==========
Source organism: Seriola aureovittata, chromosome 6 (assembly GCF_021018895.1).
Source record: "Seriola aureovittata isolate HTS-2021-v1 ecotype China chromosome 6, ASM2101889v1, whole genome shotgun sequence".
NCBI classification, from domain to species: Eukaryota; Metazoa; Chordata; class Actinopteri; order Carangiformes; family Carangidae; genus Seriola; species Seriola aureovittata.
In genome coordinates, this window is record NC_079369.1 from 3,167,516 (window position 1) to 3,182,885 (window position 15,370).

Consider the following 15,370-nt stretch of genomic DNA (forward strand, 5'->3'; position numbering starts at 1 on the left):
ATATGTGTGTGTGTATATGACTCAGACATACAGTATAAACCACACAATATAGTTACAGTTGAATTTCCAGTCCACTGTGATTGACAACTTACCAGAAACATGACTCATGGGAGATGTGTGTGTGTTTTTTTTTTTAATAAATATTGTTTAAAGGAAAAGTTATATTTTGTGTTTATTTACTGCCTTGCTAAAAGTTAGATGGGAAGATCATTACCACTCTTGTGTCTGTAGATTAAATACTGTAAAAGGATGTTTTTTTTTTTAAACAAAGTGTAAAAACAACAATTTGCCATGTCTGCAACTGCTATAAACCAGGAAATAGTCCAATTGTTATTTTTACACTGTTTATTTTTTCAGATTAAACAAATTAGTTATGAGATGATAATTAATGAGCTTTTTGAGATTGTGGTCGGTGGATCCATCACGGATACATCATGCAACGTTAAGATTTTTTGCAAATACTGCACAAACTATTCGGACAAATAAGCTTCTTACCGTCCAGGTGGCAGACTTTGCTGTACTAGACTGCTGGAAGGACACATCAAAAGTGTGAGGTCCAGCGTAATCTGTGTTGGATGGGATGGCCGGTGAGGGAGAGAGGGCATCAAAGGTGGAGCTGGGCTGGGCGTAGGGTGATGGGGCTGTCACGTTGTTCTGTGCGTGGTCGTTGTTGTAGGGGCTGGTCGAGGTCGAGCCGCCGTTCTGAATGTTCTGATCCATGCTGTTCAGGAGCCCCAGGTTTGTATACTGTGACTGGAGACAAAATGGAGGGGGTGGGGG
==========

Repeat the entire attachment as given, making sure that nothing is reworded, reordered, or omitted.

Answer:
Source organism: Seriola aureovittata, chromosome 6 (assembly GCF_021018895.1).
Source record: "Seriola aureovittata isolate HTS-2021-v1 ecotype China chromosome 6, ASM2101889v1, whole genome shotgun sequence".
NCBI classification, from domain to species: Eukaryota; Metazoa; Chordata; class Actinopteri; order Carangiformes; family Carangidae; genus Seriola; species Seriola aureovittata.
In genome coordinates, this window is record NC_079369.1 from 3,167,516 (window position 1) to 3,182,885 (window position 15,370).

Consider the following 15,370-nt stretch of genomic DNA (forward strand, 5'->3'; position numbering starts at 1 on the left):
ATATGTGTGTGTGTATATGACTCAGACATACAGTATAAACCACACAATATAGTTACAGTTGAATTTCCAGTCCACTGTGATTGACAACTTACCAGAAACATGACTCATGGGAGATGTGTGTGTGTTTTTTTTTTTAATAAATATTGTTTAAAGGAAAAGTTATATTTTGTGTTTATTTACTGCCTTGCTAAAAGTTAGATGGGAAGATCATTACCACTCTTGTGTCTGTAGATTAAATACTGTAAAAGGATGTTTTTTTTTTTAAACAAAGTGTAAAAACAACAATTTGCCATGTCTGCAACTGCTATAAACCAGGAAATAGTCCAATTGTTATTTTTACACTGTTTATTTTTTCAGATTAAACAAATTAGTTATGAGATGATAATTAATGAGCTTTTTGAGATTGTGGTCGGTGGATCCATCACGGATACATCATGCAACGTTAAGATTTTTTGCAAATACTGCACAAACTATTCGGACAAATAAGCTTCTTACCGTCCAGGTGGCAGACTTTGCTGTACTAGACTGCTGGAAGGACACATCAAAAGTGTGAGGTCCAGCGTAATCTGTGTTGGATGGGATGGCCGGTGAGGGAGAGAGGGCATCAAAGGTGGAGCTGGGCTGGGCGTAGGGTGATGGGGCTGTCACGTTGTTCTGTGCGTGGTCGTTGTTGTAGGGGCTGGTCGAGGTCGAGCCGCCGTTCTGAATGTTCTGATCCATGCTGTTCAGGAGCCCCAGGTTTGTATACTGTGACTGGAGACAAAATGGAGGGGGTGGGGG